Saturday, 17 March 2012

Wknd 17-18 March

Started Saturday with vismig at Gullane hill top, a few Mipits moving, of which two went direct over the Forth, but not much else.

Then looked for Whoopers and found only an empty space; thus the decline has been:

255 on 25/2
174 on 3/3
c. 170 on 10/3
117 on 11/3
None 17/3

Who knows were they are now - perhaps staging in the Hebrides or some already en route over the sea or even in Iceland? Coincidentally the same morning Chris Smout has already logged 51 migrants at Carnbee, and later at least 70 more migrants were logged in Fife. Despite these being due N expect likely mainly Welney birds coming up the east coast. We once had a wintering bird (yellow-CX9) reported from Kinnordy on its way north, 3 March 2010.

How magnificent it would have been to have witness the main departure, perhaps one evening during the week? This is described briefly on the Martin Mere blog. Presumably the old timers and experienced birds lead off, not sure this has ever been documented?

Sat pm an opportunistic first visit to the Bavelaw, Threipmuir & Harlaw resrs; not surprising that no sign of 7 Whoopers reported the previous day, just 182 Pinks in grass by Bavelaw. Also 190 Curlew feeding in grass. On resrs 32 Tufties, 28 Teal, 21 Wigeon, 10 Goosander, 9 Goldeneye, 6 Cormorant (which headed off to roost 17:30hrs) plus 25 ad graellsii LBB, presumed resting migrants. Wonderful scenery, rather a lot of people there with some very productive dogs (Rangers logged 1191 poos in the short track from c/p to visitor centre since last August, hmmm...).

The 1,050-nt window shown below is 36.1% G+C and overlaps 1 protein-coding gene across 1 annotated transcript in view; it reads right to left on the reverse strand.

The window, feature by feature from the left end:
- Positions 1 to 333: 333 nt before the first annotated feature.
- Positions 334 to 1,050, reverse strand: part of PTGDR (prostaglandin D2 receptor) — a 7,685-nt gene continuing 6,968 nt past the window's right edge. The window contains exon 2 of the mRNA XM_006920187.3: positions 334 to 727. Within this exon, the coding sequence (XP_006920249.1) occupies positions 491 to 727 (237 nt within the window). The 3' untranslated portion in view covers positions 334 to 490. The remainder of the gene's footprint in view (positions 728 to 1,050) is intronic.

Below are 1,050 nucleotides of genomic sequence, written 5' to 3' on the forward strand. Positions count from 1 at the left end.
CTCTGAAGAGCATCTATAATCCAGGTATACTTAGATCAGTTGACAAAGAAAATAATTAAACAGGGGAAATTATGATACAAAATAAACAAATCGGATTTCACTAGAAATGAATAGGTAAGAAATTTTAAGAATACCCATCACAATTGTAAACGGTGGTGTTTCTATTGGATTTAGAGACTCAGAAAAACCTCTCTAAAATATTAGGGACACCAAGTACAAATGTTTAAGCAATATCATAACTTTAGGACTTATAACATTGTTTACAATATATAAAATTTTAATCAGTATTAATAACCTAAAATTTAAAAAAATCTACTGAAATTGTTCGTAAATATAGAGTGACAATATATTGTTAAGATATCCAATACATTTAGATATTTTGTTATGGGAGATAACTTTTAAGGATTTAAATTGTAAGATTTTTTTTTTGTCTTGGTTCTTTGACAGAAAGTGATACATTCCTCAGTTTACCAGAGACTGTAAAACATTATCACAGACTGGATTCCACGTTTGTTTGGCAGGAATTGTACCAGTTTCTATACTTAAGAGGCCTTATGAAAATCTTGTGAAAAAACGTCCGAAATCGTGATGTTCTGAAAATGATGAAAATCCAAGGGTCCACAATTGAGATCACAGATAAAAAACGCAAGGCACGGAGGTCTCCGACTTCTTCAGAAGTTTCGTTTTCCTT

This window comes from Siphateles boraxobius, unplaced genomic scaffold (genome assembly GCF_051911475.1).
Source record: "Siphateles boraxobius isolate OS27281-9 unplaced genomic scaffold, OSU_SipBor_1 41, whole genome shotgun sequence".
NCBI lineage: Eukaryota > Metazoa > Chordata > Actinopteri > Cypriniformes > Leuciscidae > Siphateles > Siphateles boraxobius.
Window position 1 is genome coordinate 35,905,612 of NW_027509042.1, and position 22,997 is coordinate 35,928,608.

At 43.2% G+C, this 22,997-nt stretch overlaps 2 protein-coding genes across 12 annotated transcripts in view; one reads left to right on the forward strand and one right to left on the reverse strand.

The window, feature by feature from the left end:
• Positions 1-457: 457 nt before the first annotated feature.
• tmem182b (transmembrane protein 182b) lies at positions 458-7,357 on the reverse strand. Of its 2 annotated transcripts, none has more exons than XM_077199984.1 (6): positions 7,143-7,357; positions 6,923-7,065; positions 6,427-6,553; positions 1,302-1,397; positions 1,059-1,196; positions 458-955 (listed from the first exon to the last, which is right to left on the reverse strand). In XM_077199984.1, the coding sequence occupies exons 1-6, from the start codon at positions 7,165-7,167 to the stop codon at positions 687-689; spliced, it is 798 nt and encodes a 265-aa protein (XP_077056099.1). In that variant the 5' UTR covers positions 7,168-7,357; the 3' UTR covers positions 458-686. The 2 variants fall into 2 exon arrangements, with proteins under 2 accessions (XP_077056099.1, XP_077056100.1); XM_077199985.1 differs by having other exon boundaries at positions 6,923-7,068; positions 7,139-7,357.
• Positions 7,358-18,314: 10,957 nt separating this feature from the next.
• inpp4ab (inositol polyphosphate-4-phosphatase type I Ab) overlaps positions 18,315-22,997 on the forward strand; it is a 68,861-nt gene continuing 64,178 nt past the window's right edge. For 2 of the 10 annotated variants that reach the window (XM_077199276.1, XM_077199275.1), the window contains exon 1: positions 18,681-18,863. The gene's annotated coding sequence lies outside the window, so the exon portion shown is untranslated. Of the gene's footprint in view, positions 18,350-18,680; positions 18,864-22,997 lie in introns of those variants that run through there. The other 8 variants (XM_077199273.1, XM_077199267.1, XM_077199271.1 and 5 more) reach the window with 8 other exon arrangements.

Sunday - got to Seton too late after dusk but one 2nd-win Med (very little progress towards a hood) amongst 1900 mainly Common Gulls at burn mouth. The BHG's were segregated as is typical particularly once into breeding plumage, a huge raft of 1700 of them on sea off Longniddry c/p1, including a single full hood ad Med Gull not far offshore, likely more if I had been able to grill them properly. Apart from the change of roost make-up and breeding plumage even with eyes closed you could easily tell we are into those distinctive spring passage roosts with the high-pitched squealing of the excited BHG, much more subdued in winter!

Finally to complete usual species set - a fresh Barn Owl casualty on A720 Edinburgh bypass at Newton by the A68 entrance slip, c/o tip off from Abbie; an interesting looking live owl was seen crossing Millerhill Road at exit to Sheriffhall roundabout - flew N throo trees and not seen again, species not determined but seemed a bit dark above for Barn Owl.

No comments:

Post a Comment